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A conversation between David Kreiner (University of Central Missouri) and Elizabeth Yost Hammer (XULA) on the science of time.

Headshot of David KreinerDavid Kreiner is Chair of the School of Nutrition, Kinesiology, and Psychological Science at the University of Central Missouri, where he has been on the faculty since 1990. He completed a B.A. in Psychology and Ph.D. in Human Experimental Psychology at the University of Texas-Austin. He teaches courses in General Psychology, Cognitive Psychology, and Advanced Statistics. Research interests include cognitive psychology, particularly in language processing and memory, as well as scholarship on the teaching of psychology. He often collaborates with students on research projects and has co-authored publications and conference presentations with undergraduate and graduate students.

 

Elizabeth Yost Hammer is the Director of the Center for the Advancement of Teaching and a Kellogg Professor in Teaching in the Psychology Department. She received her Ph.D. in experimental social psychology from Tulane University. She regularly teaches Introductory Psychology, Research Methods, and Freshman Seminar. Her research interests focus on the scholarship of teaching and learning, and she has contributed chapters to several books intended to enhance teaching preparation including The Handbook of the Teaching of Psychology. She is a co-author of the textbook, Psychology Applied to Modern Life. Dr. Hammer is a past-president of Psi Chi (the International Honor Society in Psychology), and served as Chief Reader for Advanced Placement Psychology. Her work in the Center for the Advancement of Teaching includes organizing pedagogical workshops and faculty development initiatives. She is a member of the American Psychological Association, the Society for the Teaching of Psychology, and the Professional and Organizational Developers Network.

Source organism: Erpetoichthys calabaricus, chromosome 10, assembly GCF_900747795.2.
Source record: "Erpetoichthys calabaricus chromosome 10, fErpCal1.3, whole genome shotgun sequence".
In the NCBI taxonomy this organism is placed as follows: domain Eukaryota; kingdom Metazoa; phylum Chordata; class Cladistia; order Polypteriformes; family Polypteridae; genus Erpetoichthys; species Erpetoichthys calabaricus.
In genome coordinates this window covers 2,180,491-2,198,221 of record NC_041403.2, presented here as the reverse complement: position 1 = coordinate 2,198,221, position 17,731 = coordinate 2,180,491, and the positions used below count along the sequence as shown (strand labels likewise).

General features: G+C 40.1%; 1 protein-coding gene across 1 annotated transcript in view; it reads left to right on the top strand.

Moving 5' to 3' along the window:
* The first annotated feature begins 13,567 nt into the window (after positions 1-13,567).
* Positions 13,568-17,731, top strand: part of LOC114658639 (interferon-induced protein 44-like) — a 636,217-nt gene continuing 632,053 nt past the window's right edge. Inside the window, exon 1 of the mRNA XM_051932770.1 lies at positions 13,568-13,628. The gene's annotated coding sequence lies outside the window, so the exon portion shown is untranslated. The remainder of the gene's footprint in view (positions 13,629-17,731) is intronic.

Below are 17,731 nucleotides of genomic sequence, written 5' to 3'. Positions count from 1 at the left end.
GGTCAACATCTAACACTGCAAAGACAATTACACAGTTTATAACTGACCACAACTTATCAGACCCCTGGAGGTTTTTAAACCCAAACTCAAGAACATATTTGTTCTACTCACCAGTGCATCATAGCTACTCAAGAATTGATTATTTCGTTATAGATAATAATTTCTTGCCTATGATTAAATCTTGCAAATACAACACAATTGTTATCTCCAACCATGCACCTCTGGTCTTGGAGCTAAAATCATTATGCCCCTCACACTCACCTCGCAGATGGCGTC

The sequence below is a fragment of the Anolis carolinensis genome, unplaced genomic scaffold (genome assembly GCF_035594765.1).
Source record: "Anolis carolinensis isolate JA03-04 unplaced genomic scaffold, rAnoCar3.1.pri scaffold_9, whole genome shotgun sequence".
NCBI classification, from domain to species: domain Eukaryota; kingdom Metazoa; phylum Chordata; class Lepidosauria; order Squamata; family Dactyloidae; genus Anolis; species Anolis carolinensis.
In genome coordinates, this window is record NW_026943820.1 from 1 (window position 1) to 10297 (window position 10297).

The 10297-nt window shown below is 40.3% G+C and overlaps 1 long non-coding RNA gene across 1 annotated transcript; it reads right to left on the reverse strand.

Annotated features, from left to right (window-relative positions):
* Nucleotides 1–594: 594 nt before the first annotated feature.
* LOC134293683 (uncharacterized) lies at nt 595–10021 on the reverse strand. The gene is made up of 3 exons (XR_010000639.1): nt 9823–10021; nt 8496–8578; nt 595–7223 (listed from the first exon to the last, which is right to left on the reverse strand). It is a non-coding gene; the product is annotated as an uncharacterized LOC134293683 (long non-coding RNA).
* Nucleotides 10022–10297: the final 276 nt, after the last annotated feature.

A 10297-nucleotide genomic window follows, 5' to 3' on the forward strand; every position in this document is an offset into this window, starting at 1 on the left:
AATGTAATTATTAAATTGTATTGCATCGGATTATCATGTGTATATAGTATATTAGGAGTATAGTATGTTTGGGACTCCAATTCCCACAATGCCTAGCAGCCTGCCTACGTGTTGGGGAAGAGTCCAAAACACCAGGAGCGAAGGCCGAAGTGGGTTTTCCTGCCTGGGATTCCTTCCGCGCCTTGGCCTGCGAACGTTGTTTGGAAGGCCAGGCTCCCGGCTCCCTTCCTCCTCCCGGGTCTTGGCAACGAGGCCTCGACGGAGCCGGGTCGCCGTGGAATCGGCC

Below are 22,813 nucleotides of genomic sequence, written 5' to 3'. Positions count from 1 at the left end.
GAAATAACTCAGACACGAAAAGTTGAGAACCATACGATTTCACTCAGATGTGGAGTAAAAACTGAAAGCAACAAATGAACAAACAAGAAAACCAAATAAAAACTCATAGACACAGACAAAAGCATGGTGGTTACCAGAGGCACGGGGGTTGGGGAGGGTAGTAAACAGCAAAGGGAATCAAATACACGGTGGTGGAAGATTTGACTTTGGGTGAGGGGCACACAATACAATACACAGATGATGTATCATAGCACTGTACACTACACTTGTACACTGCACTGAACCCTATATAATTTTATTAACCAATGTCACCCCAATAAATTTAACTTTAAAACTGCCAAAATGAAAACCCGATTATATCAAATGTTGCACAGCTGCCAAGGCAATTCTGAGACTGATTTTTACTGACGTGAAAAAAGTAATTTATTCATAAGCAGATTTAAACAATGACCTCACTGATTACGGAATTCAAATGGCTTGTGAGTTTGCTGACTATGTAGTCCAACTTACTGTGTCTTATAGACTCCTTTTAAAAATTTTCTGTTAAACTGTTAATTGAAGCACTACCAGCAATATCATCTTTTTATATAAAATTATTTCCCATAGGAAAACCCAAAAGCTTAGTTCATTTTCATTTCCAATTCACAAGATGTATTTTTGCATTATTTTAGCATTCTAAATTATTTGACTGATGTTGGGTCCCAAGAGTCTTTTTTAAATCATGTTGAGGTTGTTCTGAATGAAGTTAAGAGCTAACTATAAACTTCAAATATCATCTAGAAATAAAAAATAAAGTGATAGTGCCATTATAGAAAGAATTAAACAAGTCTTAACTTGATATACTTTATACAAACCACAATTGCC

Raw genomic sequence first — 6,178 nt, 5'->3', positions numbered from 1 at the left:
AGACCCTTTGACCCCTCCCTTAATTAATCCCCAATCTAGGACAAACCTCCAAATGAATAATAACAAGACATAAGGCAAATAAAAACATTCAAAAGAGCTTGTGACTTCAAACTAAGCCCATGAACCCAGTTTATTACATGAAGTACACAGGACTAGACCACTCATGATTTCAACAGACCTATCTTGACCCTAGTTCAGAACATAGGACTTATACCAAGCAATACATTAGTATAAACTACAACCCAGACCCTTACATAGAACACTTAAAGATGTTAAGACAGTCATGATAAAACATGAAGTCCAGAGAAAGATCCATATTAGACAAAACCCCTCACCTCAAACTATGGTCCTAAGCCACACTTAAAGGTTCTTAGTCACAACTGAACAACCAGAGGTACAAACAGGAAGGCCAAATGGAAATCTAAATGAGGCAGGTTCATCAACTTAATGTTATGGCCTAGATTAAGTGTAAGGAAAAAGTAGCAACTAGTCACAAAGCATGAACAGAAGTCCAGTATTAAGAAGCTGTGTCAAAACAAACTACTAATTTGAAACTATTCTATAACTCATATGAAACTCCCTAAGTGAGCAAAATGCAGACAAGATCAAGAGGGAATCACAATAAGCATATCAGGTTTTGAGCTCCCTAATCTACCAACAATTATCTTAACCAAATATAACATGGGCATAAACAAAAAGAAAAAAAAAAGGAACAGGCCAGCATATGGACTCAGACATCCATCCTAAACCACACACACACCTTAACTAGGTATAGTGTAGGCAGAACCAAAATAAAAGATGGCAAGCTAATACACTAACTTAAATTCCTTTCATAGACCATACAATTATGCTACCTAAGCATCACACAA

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...continue reading "Conversation #85: David Kreiner on the Science of Time"

Melted Clock

Following up on our workshop from last semester, Jeffrey Davis has an interesting take on time management in Psychology Today.

The more you shape time in ways that are flexible and artful instead of rigid and managerial, the more your mind actually looks forward to certain times of day, certain Mind Time Zones. Your experience of time shifts. Your experience of your mind shifts.

The application to academic types seems obvious. Read Tracking Wonder & Making More Time to Create.

Photo credit: Melted Clock / Tom Hickey / BY-NC-SA 2.0

There's a story that's been making the rounds lately. I think the Telegraph might have been the first major media venue to give it coverage: Facebook 'enhances intelligence' but Twitter 'diminishes it', claims psychologist.

But what's the science behind the hype? After scrounging though these articles for data (without success) I went to the presumed source, Tracy Alloway's personal website. Unfortunately the only reference there to either Twitter or Facebook seems to be a collection of links, which point to the articles cited above.

At this point I'm beginning to feel like I'm running in circles.

Marcia Rossi

A conversation with Dr. Marcia Rossi of Tuskegee University about teaching, learning, and dealing with personal problems of students.

Download Conversation #3

...continue reading "Conversation #3: Personal Problems"